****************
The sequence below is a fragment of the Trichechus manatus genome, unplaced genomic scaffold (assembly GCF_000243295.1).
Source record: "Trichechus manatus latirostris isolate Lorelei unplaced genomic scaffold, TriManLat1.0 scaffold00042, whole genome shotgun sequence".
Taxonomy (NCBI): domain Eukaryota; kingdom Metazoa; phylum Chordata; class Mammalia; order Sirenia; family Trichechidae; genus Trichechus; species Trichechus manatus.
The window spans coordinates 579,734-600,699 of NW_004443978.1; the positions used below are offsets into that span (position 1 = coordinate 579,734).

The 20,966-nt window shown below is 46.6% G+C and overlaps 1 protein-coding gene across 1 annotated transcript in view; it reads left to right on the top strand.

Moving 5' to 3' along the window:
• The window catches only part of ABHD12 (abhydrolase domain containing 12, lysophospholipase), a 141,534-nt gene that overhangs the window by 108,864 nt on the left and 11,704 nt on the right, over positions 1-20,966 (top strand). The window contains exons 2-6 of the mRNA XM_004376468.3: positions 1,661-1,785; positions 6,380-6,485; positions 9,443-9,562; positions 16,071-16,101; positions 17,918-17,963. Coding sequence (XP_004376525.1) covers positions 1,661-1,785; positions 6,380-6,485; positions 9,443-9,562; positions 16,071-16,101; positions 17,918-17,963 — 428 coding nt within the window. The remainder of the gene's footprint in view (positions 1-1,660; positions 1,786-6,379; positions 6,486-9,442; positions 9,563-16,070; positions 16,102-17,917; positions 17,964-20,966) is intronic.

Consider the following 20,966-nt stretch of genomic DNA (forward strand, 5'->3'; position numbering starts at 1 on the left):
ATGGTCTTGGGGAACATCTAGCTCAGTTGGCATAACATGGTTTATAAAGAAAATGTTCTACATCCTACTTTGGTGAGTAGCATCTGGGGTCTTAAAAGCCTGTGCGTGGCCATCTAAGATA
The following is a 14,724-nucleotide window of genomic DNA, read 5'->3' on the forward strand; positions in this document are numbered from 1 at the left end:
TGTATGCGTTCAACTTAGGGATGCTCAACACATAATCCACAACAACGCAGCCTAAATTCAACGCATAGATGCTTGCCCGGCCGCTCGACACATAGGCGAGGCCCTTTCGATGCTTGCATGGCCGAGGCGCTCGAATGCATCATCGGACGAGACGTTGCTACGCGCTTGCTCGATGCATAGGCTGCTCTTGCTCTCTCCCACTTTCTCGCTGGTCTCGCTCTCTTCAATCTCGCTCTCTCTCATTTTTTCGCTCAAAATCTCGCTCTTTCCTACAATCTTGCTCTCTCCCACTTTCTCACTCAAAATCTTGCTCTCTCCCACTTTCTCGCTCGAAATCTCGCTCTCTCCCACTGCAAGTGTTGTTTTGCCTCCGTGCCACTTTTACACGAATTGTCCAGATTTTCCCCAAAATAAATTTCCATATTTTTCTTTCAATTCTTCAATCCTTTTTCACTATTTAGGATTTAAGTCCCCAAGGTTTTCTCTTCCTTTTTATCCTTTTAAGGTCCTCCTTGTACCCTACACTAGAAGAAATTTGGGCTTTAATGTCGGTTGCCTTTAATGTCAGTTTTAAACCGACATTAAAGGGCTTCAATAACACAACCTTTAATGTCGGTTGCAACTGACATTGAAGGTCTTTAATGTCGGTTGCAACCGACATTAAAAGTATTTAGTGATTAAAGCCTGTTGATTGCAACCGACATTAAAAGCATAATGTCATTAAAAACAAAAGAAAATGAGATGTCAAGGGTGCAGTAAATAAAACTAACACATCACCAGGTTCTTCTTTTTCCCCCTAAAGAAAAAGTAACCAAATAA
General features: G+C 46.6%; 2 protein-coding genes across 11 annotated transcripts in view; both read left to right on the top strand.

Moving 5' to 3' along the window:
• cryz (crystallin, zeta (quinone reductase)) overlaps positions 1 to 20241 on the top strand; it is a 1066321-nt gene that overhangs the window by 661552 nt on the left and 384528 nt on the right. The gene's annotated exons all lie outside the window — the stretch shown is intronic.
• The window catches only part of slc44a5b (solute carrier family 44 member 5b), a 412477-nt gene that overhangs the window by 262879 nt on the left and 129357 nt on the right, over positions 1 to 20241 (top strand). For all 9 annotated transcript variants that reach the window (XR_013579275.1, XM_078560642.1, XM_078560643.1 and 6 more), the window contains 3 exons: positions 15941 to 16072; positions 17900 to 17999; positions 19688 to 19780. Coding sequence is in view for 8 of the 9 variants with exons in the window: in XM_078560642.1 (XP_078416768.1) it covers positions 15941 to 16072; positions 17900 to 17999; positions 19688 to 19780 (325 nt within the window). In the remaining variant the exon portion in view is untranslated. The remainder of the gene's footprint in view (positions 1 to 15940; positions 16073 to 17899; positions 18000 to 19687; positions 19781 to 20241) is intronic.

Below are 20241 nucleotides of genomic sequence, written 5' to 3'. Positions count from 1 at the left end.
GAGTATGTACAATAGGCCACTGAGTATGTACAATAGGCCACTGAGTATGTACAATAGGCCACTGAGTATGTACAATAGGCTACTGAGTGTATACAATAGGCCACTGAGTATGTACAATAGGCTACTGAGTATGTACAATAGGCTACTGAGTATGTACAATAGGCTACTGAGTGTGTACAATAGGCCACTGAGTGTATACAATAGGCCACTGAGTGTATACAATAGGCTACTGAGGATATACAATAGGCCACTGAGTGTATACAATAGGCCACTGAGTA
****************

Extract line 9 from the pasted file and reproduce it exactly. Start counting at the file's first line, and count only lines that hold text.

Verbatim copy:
ATGGTCTTGGGGAACATCTAGCTCAGTTGGCATAACATGGTTTATAAAGAAAATGTTCTACATCCTACTTTGGTGAGTAGCATCTGGGGTCTTAAAAGCCTGTGCGTGGCCATCTAAGATA